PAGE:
There’s an unintentionally humorous bit in which Claremont tries to really hammer the point home that Jean is much more powerful than she used to be. Cyclops has a thought balloon in which he observes with amazement the way Jean “powers up an interstellar transporter without batting an eyelash ...” Hmmm, how does Cyclops know how much power it takes to power up an interstellar transporter? Is this something he learned in class? (I’m reminded of my favorite Scott Lobdell joke in an X-Men comic: In X-Men/Wildcats: The Silver Age, Grifter makes a crack that Jean must have gone to “superhero school,” which she doesn’t deny. Later she’s shot down by a super-villain, and just before getting knocked out she exclaims, “A bio-kinetic blast!” Grifter’s riposte: “You can IDENTIFY the type of blast? Wow, that is one thorough school.”)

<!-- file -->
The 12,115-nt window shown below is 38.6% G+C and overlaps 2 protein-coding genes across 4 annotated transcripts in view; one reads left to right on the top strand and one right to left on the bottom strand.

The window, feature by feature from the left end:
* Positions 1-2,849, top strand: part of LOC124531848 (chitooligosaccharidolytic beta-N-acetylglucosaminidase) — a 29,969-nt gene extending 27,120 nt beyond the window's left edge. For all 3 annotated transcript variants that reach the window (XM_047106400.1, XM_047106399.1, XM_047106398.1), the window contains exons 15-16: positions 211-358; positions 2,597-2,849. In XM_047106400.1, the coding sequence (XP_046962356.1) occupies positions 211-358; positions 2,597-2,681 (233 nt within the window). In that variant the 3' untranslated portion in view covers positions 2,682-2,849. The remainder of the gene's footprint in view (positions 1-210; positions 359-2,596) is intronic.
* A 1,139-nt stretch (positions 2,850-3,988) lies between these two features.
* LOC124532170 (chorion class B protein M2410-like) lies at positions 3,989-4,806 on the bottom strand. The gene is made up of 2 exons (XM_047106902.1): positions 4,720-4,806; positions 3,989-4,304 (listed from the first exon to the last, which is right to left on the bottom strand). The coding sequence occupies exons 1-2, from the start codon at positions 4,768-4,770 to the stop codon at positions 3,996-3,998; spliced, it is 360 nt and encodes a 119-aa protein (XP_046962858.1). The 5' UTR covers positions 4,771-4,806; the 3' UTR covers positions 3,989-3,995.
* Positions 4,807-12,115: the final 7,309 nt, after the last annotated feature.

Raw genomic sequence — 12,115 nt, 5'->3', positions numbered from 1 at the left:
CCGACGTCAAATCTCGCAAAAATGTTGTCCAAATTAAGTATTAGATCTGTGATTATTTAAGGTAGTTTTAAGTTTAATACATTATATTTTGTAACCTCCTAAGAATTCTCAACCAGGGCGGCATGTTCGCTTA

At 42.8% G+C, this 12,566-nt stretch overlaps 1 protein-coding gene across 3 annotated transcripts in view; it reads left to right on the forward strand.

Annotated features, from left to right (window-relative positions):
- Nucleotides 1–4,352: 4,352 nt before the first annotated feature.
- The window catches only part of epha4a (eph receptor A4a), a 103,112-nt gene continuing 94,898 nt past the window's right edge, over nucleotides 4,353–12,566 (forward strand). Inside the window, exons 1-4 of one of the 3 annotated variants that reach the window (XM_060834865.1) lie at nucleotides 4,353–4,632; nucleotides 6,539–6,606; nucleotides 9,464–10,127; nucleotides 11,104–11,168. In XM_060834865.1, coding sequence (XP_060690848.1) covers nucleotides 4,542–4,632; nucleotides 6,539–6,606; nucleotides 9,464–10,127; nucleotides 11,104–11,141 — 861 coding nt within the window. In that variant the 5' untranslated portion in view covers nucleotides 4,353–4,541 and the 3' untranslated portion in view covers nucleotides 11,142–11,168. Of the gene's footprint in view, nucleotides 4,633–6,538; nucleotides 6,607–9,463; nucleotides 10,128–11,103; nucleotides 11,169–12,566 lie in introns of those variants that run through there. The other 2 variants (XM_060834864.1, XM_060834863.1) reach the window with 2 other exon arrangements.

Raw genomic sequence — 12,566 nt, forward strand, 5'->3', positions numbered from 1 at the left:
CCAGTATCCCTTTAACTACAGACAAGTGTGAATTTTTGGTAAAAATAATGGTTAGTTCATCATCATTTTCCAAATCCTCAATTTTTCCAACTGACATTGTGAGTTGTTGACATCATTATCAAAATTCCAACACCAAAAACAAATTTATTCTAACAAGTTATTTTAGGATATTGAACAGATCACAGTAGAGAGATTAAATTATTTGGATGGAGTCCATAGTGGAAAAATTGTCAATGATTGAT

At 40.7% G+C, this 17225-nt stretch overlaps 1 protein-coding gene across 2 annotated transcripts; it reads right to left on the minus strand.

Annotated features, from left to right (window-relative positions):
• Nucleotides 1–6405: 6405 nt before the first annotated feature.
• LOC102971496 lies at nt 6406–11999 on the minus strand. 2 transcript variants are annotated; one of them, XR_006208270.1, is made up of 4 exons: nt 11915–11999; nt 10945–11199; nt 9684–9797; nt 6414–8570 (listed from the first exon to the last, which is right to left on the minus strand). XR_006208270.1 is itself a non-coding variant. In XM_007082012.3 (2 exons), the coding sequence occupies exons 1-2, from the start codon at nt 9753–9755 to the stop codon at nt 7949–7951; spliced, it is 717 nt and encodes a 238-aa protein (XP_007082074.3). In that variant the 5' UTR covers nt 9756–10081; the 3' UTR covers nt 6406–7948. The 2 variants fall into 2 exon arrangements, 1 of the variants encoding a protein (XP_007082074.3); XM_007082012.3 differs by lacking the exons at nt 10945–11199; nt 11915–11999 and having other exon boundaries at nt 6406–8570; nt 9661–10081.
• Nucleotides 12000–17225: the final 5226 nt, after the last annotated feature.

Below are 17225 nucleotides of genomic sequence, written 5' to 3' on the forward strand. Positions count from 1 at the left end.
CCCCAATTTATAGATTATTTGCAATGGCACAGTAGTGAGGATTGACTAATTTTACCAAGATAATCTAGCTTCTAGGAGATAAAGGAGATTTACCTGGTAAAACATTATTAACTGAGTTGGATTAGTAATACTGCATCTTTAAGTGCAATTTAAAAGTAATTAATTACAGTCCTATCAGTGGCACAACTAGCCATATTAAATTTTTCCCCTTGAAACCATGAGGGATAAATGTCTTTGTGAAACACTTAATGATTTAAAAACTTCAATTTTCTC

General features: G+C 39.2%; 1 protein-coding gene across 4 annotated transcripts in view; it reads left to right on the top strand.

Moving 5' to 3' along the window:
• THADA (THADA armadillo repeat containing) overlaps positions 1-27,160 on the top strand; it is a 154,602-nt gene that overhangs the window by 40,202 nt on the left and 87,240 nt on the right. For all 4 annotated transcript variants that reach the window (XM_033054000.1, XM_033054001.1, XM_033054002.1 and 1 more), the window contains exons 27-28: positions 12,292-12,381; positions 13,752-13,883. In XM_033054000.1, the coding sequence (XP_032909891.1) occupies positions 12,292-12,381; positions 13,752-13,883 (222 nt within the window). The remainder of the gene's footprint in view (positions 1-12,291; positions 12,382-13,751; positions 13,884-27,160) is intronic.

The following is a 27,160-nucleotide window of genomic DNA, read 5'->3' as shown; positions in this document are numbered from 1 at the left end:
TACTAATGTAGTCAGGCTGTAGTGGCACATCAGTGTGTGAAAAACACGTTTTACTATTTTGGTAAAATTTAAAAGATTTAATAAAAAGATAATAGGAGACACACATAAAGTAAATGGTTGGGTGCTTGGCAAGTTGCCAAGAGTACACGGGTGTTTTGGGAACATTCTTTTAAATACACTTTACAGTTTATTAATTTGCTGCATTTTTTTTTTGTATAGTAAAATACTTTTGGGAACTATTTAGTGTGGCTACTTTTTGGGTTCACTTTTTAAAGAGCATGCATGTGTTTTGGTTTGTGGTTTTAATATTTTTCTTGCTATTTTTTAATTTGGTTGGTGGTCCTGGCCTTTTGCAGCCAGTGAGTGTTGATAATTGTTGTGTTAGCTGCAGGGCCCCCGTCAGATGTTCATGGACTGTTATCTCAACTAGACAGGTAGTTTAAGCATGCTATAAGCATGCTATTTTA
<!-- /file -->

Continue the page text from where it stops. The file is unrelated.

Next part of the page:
So, ultimately, this is a showcase for Phoenix. At this point, Phoenix hasn’t done anything since her first appearance but lie around in a hospital room. (If you’re wondering when she was released from the hospital ... that scene took place in an issue of Iron Fist. Go figure.) The creators wanted to have a big cosmic battle to show what Phoenix was capable of, and here it is. It is very well drawn by Cockrum, and contains a particularly great panel of Nightcrawler acrobatically swinging through the city. It also funnels all the characters toward the two-part climax that will appear in Uncanny X-Men #107 and #108. But for all that, I don’t see too much here to be commented on. It’s in the next few issues that the series will start to move forward much more quickly.